On the next few lines we can see styles,

I prefer to keep structure and styles separated in different files.
So let's do that!

To include your stylesheet in App.js you need to export module from your styles file and don't forget to import all the dependencies in your styles file:

In your App.js you have to import this file and use it as a "library":

One of the hardest parts (at least for me) is configuring navigation from page to page.
To add navigation to the project, you have to modify index.js file:

First of all you need to import StackNavigator and create constant property to pass navigation property to it, later on we will use that property to move user from component to component:

Now you need to configure StackNavigator component and make it main/first screen by passing reactNavigation property we have just created. And we need to register StackNavigator component, now when you need to redirect user to the next screen you will use "App" title and your application will know what you are talking about.

Now let's create a few buttons and extra component, so we can play around with our navigation and don't forget to import Button component:

It is highly important to add ".bind(this)" when you call your function, otherwise this.props and this.state won't be available in your function.

So here is my Next.js page:

Now you need to add Next component to index.js file, so it can be accessible by App component. Don't forget to import the page first:

And add the page to StackNavigator:

So let's our app and see how it works:

As you can see Navigation has added a bar at the top of the screen, it's not pretty, so here is a solution on how to can get rid of it. You need to add a few lines in index.js file in you StackNavigator component:

And here is how the app looks now:

I prefer to work with Emulator to work on styling and components, because it's easy to reload and see the changes almost instantly. But sometimes it's important to know how your app would feel on the actual phone.

Here is how you can easily run your android app on your phone.

First of all you need to configure development mode on your mobile device. This configuration may vary for each model, so I am not including it here.
Next step is to connect your phone to your computer using USB cable.
Now to run your application you should bundle it using the following command first (you have to rerun this one every time you make changes in your code):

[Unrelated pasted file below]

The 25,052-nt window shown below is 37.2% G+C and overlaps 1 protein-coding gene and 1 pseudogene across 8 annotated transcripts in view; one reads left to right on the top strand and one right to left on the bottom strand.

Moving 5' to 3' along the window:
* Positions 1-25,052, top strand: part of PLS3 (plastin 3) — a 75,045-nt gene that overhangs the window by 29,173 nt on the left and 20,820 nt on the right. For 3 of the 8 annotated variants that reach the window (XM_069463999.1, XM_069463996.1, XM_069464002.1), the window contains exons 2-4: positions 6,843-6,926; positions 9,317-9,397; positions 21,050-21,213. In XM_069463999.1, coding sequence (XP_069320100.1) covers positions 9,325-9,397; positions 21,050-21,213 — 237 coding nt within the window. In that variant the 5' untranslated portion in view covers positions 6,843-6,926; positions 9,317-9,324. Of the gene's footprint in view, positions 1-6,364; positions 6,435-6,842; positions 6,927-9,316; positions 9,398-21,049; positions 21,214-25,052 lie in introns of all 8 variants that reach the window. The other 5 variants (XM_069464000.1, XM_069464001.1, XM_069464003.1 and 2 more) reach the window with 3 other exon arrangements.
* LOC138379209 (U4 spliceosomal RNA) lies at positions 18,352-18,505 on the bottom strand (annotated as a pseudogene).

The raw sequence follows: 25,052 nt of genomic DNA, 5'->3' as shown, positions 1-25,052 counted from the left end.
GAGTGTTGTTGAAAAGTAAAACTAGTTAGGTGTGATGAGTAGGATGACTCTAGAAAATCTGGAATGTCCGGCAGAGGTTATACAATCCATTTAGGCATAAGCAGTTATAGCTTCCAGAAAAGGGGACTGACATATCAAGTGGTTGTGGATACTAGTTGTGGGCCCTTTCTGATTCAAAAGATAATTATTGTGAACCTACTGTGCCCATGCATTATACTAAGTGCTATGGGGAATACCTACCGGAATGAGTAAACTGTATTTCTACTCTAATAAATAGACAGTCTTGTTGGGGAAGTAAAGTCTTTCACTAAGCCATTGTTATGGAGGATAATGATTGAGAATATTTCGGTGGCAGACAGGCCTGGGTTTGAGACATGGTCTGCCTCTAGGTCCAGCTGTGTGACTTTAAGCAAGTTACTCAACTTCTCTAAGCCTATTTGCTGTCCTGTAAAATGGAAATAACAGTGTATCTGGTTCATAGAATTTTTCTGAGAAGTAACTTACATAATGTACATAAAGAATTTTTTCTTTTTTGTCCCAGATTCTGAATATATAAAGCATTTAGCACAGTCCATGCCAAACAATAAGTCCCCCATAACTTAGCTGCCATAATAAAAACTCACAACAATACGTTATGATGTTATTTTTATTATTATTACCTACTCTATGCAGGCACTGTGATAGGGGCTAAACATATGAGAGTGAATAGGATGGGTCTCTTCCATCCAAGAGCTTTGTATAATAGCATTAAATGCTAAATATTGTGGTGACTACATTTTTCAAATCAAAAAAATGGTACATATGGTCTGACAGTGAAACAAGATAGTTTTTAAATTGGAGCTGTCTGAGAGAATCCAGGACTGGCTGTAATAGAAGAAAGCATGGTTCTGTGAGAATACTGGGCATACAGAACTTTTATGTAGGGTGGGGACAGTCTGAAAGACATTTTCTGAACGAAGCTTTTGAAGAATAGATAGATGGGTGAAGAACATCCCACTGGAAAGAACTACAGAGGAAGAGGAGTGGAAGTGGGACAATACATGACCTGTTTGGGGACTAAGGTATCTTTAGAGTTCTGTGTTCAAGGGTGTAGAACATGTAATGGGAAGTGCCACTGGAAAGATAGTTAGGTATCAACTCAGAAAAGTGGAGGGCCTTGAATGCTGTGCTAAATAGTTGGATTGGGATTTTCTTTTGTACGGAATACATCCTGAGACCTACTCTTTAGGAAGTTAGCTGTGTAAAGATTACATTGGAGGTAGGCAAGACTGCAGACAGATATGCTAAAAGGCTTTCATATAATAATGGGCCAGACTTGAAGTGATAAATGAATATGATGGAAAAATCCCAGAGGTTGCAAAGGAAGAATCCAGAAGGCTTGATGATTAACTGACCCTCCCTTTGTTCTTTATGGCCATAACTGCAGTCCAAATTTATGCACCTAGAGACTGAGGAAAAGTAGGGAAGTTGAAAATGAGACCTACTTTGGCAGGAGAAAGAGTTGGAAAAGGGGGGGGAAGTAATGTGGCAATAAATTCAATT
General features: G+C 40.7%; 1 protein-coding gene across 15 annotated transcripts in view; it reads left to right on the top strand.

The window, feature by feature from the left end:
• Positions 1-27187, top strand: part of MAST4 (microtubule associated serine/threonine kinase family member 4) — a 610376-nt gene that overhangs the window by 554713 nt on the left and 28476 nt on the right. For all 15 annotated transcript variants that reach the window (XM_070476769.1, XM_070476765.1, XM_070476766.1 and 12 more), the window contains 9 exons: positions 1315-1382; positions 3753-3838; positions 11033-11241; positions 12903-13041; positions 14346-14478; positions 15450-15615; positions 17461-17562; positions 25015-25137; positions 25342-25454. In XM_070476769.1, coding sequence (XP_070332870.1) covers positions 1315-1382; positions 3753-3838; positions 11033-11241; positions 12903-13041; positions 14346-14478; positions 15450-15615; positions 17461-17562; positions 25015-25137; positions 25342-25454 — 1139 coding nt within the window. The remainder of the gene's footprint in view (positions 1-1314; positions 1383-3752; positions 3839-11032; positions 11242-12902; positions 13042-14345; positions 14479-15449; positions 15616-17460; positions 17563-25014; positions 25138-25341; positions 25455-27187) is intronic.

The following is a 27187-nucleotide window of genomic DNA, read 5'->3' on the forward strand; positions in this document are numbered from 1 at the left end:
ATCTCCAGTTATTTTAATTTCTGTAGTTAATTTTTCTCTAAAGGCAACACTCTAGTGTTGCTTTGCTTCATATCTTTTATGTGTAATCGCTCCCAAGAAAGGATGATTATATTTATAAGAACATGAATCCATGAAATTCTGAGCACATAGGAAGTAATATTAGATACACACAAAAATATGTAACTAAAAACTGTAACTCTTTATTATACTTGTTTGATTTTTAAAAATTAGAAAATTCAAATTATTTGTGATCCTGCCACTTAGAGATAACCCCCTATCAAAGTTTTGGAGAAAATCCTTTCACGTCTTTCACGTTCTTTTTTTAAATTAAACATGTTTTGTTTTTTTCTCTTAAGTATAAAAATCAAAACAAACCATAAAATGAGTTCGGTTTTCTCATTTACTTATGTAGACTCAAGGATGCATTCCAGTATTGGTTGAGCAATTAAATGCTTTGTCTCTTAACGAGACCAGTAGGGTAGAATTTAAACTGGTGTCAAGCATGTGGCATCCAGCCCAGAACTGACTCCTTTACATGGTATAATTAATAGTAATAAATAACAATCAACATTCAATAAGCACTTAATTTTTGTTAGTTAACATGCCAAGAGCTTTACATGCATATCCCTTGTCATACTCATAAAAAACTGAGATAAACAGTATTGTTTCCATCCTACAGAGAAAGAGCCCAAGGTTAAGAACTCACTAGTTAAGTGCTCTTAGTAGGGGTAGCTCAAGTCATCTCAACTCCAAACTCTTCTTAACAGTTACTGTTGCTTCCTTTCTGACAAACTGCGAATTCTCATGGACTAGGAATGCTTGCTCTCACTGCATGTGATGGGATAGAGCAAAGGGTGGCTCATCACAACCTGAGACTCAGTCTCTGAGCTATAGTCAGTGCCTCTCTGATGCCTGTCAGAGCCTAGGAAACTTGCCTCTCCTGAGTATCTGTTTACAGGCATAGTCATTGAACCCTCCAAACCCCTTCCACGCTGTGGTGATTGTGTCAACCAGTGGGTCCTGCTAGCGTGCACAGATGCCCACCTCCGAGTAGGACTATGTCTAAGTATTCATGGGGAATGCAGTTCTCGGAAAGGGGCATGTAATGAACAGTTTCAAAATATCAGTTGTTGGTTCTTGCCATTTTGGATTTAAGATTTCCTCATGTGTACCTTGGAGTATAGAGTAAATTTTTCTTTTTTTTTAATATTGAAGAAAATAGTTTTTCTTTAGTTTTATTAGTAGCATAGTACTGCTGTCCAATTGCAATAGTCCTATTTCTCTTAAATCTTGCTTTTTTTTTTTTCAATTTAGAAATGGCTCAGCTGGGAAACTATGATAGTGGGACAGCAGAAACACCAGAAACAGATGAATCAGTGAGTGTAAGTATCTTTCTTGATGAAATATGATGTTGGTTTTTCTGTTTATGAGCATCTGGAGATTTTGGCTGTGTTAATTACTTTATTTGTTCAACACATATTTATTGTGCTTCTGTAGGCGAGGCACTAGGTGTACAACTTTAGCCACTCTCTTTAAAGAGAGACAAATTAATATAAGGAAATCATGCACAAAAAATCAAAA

$ react-native bundle --platform android --dev false --entry-file index.js
--bundle-output android/app/src/main/assets/index.android.bundle
--assets-dest android/app/src/main/res

Now you can run:

$ react-native run-android

And enjoy your awesome application on the phone!

You can find the full code from this tutorial on GitHub.

Tuesday, February 6, 2018

How to contribute to open source without coding skills?

The first thought that you have right now is probably: "It's not possible, she does not know what she is talking about". But give me a chance to prove my point.

If you know languages, you can contribute to open source projects. It doesn't matter if you know "human" or programming languages. Most of the big projects are in need of localization. And if you know more than one "human" language: it's your chance to shine! 

I am a localization contributor as well. I have recently started to translate for Visual Studio Code, so this is what you need to do to join the community:

Step 1: Get a transifex account (it's completely free).

Step 2: Request access to the project.

Step 3: Start contributing!

The website has user-friendly interface, but if you need detailed instruction on how to get started once you have joined an organization, here it is:

1) From your home page go to "Dashboard"

2) Select the project you want to work on

3) Click on "Translate"

4) If translating is available in a few languages you know, you will be asked to select one

5) You will also be asked to select a resource, it is just a subsection of a project

6) On the left you will see a few subcategories of strings

7) On the right side there is a panel where you can suggest translation or vote for one

I have noticed that community is in need of contributors. To have your translation be accepted you need to have 1 more vote from another contributor. I have translated a few strings and most of them were not reviewed due to lack of contributors.

And the whole translating process it quite pleasant. It feels like playing a game and may even be addictive. I noticed that when I get involved: it's hard to stop.

Even if you don't want to translate strings you may start as a reviewer, just get involved with terminology and you will be a great fit to translators' community! And don't worry, you will be recognized and even included in release notes under "thank you" header!

Just imagine how many people will see our name and will benefit from 20-30 minutes of your time!

Some helpful links:

It's only a beginning

What have I learned for the past 8 months of Open Source Programming? I was convinced from the very beginning that this course would be i...